Life, liberty, and the right to infect others with measles: Rand Paul on vaccination
What can we learn from vaccination science? Libertarianism isn’t good for kids.
Sen. Rand Paul of Kentucky confirmed his membership in the “doctors who shouldn’t have gone into politics” club with his comments last week supporting the right of parents who don’t want their kids to be immunized. While acknowledging vaccines to be “one of the greatest medical breakthroughs that we have,” Paul asserted that they should be
» READ MORE: voluntary
. He talked of “walking, talking, normal kids” who had been left with
» READ MORE: “profound mental disorders
” after getting several vaccines at once, and admitted that he had used an alternative schedule for his own children.
There is a lot of misinformation to unpack here. Yes, babies get more vaccines than they used to, but the vaccines themselves are far more purified. There is no support for the widely held belief that vaccines cause autism. At the end of the day, however, I suspect that many parents will sympathize with Paul's assertion that "the state doesn't own your children; parents own their children."
It is a message that appeals not just to libertarians but to the broader principles of consumer choice and individual freedom. Paul professes he can't see what the fuss is about. But vaccines don't fit with the libertarian model, and the history of measles—including the outbreak now spreading across the country from Disneyland—offers the perfect example why.
Paul is still enough of a doctor to assert that he is not anti-vaccine; he just thinks vaccines should be promoted by education rather than by compulsion. And he suggests that this is exactly how Americans have handled vaccines for most of their history. This is only a partial truth. Smallpox vaccination was mandatory in many states a century ago. The heavy-handed enforcement of these laws did indeed provoke a lot of opposition. By the 1920s, most public health leaders concluded that compulsory vaccination was more trouble that it was worth. Starting with diphtheria immunization in the 1920s, they chose to rely on the methods of Madison Avenue—billboards, posters, and publicity campaigns—to promote vaccines. The same was true for polio vaccine in the 1950s, where the March of Dimes recruited the likes of Elvis Presley and Richard Nixon (not at the same time) to encourage the immunization. And when measles vaccine was licensed in the early 1960s, it became the centerpiece of massive eradication campaigns across the nation, a war on disease that paralleled the war on poverty.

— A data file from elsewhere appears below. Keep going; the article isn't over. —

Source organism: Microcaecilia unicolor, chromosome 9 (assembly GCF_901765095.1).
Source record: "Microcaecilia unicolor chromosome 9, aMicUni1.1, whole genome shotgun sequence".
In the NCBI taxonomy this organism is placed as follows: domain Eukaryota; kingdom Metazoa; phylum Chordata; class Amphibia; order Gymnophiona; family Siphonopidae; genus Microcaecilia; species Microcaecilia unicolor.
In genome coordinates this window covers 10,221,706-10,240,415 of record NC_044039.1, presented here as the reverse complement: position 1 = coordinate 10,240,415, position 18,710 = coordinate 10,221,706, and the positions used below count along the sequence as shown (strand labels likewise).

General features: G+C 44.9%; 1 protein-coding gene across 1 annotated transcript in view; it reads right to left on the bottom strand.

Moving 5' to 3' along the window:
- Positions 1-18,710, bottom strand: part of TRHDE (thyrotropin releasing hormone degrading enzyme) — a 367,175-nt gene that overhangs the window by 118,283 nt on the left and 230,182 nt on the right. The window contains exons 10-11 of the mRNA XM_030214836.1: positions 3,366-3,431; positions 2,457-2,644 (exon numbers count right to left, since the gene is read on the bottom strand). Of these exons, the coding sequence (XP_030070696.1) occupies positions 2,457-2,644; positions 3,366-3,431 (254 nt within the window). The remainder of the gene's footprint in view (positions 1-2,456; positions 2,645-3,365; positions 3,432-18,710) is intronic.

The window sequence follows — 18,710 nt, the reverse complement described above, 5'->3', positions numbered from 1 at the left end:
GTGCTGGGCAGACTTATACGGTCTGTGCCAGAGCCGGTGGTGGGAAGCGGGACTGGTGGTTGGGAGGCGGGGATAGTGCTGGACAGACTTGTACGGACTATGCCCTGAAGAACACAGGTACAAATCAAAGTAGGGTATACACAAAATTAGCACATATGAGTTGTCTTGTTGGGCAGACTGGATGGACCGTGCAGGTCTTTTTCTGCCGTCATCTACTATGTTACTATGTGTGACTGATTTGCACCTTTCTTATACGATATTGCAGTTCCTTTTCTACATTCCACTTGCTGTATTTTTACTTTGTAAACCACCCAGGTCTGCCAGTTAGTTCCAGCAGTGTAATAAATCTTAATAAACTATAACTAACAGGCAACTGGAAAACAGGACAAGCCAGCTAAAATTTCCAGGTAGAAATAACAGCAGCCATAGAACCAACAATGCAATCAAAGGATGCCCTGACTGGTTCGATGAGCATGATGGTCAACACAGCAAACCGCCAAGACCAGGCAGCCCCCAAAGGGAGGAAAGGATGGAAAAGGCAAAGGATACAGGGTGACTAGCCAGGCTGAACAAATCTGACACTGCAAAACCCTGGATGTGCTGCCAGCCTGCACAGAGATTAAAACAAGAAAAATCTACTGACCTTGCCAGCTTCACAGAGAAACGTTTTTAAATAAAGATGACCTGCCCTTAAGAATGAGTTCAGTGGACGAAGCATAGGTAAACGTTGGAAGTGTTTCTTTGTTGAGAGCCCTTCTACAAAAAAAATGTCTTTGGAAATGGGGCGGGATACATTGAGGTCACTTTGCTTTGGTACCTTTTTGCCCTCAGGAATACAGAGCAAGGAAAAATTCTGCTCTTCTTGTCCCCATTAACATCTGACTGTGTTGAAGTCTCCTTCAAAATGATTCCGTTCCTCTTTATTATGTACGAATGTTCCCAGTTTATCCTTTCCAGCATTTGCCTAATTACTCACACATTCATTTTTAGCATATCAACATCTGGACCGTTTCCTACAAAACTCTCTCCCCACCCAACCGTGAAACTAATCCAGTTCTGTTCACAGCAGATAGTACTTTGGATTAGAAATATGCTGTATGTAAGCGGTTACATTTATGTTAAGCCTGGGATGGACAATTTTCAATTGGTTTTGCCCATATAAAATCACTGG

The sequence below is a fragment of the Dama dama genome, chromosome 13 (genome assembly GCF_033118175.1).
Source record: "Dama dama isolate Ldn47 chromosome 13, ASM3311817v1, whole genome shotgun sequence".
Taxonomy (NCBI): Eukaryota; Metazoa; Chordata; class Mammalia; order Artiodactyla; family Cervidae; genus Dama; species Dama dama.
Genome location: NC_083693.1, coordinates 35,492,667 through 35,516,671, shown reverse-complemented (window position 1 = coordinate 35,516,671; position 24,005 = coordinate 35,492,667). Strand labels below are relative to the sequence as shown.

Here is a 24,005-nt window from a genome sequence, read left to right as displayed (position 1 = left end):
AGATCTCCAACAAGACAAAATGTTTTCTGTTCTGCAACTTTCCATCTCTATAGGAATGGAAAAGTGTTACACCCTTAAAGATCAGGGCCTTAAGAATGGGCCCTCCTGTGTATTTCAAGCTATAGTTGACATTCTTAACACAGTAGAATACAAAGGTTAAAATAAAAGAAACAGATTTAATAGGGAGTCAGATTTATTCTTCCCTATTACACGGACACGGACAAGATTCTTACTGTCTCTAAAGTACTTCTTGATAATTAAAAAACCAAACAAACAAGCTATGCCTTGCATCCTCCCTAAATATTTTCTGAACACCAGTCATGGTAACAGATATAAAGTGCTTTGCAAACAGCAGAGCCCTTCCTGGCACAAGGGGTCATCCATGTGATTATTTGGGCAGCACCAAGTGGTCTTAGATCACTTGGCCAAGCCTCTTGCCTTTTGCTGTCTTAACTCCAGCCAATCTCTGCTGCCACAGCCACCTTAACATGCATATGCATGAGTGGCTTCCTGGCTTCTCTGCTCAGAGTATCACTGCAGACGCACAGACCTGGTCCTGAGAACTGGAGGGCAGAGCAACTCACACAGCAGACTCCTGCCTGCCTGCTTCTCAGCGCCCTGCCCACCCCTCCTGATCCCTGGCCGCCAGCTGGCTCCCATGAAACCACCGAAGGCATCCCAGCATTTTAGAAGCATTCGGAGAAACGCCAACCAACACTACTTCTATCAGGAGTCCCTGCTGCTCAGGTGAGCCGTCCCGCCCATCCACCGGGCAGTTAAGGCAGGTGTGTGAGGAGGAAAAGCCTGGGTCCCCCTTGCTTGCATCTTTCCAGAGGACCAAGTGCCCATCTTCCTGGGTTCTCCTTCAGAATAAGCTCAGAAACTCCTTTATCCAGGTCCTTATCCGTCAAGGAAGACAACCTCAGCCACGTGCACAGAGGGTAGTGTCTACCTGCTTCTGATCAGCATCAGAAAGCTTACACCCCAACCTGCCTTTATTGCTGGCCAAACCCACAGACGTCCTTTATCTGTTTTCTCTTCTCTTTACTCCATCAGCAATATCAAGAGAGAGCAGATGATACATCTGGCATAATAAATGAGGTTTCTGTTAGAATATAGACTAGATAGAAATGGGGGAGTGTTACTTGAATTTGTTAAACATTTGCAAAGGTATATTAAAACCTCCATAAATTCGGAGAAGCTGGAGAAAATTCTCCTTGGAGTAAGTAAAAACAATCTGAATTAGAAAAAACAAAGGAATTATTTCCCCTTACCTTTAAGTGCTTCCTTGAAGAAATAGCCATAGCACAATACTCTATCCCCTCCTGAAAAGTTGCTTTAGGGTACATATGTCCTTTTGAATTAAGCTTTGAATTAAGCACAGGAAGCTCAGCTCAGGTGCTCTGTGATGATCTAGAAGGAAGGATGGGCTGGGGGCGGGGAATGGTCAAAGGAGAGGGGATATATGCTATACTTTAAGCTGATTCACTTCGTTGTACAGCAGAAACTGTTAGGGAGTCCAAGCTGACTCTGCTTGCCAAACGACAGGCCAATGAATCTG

But there was a problem. Though mass education campaigns initially had great success, as the awareness of the diseases they prevented declined, so did vaccination rates. This was especially true for measles. Before the vaccine, measles was almost a rite of passage of childhood. That did not make it benign. Children had high fevers for several days, developed a sunburn-like rash, and could be severely ill for two weeks. Though death was uncommon, complications could be severe. In the early 1960s, measles hospitalized about 48,000 Americans a year, about 4,000 of whom developed encephalitis that often left victims with long-term brain damage so devastating as to require institutional care.
Measles rates plummeted in response to the vaccine, but the virus was not defeated. Instead of being eradicated, measles continued to erupt in periodic outbreaks in the 1970s and 80s. Understanding why this happened illustrates how vaccines control disease.
Vaccines work at the level of populations rather than individuals. Two doses of measles vaccine, for example, induces immunity in about 97% of children. The remainder – including most babies less than 1 year old – are protected by those around them. When vaccination levels reach a certain threshold (94% in this case), measles stops circulating. While immunization rates in much of the country, on average, are close to that level, they are far lower in some communities, and it is those pockets that have been linked to most recent outbreaks.
Thus, the decision not to vaccinate your child is not just a personal decision. It has implications for others around you. The consumer model of medicine does not apply; we are all connected.
That is why the failure of educational campaigns led public health officials to return to mandatory vaccination, but with a new emphasis. They linked childhood vaccination to participation in the community – attending school or daycare. This strategy has been spectacularly effective, and by 2000 home-grown measles had been eliminated from the United States; the only cases were imported by travelers from other countries.
At least that was true until the new wave of vaccine skepticism came along. I am a pediatrician as well as vaccine historian, and I'll remind parents who are hesitant about vaccines that no child is an island; their decision has implications for others. I remember one father told me he understood this, but that, frankly, it "really is just about us."
I couldn't have said it better. Libertarianism isn't good for kids. And Rand Paul, a doctor, ought to know better.
Jeffrey P. Baker teaches history of medicine at Duke University School of Medicine. He is a vaccine historian who has written about vaccine controversies and the history of autism.
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